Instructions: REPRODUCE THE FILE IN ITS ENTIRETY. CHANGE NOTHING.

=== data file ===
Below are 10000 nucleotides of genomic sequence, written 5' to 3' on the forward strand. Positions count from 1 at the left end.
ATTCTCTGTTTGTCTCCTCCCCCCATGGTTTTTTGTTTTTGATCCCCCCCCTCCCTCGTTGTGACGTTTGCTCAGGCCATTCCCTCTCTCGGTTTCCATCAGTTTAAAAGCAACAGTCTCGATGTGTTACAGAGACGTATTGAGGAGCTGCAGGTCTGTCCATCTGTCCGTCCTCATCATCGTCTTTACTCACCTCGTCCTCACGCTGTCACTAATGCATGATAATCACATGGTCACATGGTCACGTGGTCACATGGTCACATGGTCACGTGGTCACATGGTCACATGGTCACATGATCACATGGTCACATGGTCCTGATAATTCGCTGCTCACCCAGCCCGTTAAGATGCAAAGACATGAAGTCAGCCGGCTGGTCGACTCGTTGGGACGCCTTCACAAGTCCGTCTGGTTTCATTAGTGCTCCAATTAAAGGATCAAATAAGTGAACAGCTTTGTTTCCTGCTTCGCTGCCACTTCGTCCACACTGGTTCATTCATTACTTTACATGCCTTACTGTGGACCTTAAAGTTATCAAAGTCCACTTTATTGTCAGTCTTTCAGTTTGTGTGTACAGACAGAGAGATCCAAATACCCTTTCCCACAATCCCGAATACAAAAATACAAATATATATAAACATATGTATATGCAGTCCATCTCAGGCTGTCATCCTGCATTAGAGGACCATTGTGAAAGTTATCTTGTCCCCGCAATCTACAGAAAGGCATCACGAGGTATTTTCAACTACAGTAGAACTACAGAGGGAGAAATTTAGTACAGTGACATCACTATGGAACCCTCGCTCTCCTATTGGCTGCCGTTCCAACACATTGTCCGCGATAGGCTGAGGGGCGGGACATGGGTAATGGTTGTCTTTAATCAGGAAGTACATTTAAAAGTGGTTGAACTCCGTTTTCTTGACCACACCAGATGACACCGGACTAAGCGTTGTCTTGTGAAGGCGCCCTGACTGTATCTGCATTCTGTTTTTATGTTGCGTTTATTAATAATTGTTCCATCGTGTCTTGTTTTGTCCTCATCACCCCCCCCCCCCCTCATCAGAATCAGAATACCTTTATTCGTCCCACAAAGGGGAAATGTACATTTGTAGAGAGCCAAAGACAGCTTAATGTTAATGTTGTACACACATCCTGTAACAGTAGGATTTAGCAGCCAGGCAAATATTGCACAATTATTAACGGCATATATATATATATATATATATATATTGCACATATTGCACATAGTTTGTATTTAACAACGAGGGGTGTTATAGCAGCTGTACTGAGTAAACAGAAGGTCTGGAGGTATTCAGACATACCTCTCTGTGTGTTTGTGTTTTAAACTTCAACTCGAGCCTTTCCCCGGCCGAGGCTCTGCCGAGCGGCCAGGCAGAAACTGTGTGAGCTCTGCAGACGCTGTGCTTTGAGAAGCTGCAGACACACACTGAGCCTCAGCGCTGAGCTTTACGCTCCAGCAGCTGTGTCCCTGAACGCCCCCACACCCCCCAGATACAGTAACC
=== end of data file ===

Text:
Below are 10000 nucleotides of genomic sequence, written 5' to 3' on the forward strand. Positions count from 1 at the left end.
ATTCTCTGTTTGTCTCCTCCCCCCATGGTTTTTTGTTTTTGATCCCCCCCCTCCCTCGTTGTGACGTTTGCTCAGGCCATTCCCTCTCTCGGTTTCCATCAGTTTAAAAGCAACAGTCTCGATGTGTTACAGAGACGTATTGAGGAGCTGCAGGTCTGTCCATCTGTCCGTCCTCATCATCGTCTTTACTCACCTCGTCCTCACGCTGTCACTAATGCATGATAATCACATGGTCACATGGTCACGTGGTCACATGGTCACATGGTCACGTGGTCACATGGTCACATGGTCACATGATCACATGGTCACATGGTCCTGATAATTCGCTGCTCACCCAGCCCGTTAAGATGCAAAGACATGAAGTCAGCCGGCTGGTCGACTCGTTGGGACGCCTTCACAAGTCCGTCTGGTTTCATTAGTGCTCCAATTAAAGGATCAAATAAGTGAACAGCTTTGTTTCCTGCTTCGCTGCCACTTCGTCCACACTGGTTCATTCATTACTTTACATGCCTTACTGTGGACCTTAAAGTTATCAAAGTCCACTTTATTGTCAGTCTTTCAGTTTGTGTGTACAGACAGAGAGATCCAAATACCCTTTCCCACAATCCCGAATACAAAAATACAAATATATATAAACATATGTATATGCAGTCCATCTCAGGCTGTCATCCTGCATTAGAGGACCATTGTGAAAGTTATCTTGTCCCCGCAATCTACAGAAAGGCATCACGAGGTATTTTCAACTACAGTAGAACTACAGAGGGAGAAATTTAGTACAGTGACATCACTATGGAACCCTCGCTCTCCTATTGGCTGCCGTTCCAACACATTGTCCGCGATAGGCTGAGGGGCGGGACATGGGTAATGGTTGTCTTTAATCAGGAAGTACATTTAAAAGTGGTTGAACTCCGTTTTCTTGACCACACCAGATGACACCGGACTAAGCGTTGTCTTGTGAAGGCGCCCTGACTGTATCTGCATTCTGTTTTTATGTTGCGTTTATTAATAATTGTTCCATCGTGTCTTGTTTTGTCCTCATCACCCCCCCCCCCCCTCATCAGAATCAGAATACCTTTATTCGTCCCACAAAGGGGAAATGTACATTTGTAGAGAGCCAAAGACAGCTTAATGTTAATGTTGTACACACATCCTGTAACAGTAGGATTTAGCAGCCAGGCAAATATTGCACAATTATTAACGGCATATATATATATATATATATATATATTGCACATATTGCACATAGTTTGTATTTAACAACGAGGGGTGTTATAGCAGCTGTACTGAGTAAACAGAAGGTCTGGAGGTATTCAGACATACCTCTCTGTGTGTTTGTGTTTTAAACTTCAACTCGAGCCTTTCCCCGGCCGAGGCTCTGCCGAGCGGCCAGGCAGAAACTGTGTGAGCTCTGCAGACGCTGTGCTTTGAGAAGCTGCAGACACACACTGAGCCTCAGCGCTGAGCTTTACGCTCCAGCAGCTGTGTCCCTGAACGCCCCCACACCCCCCAGATACAGTAACC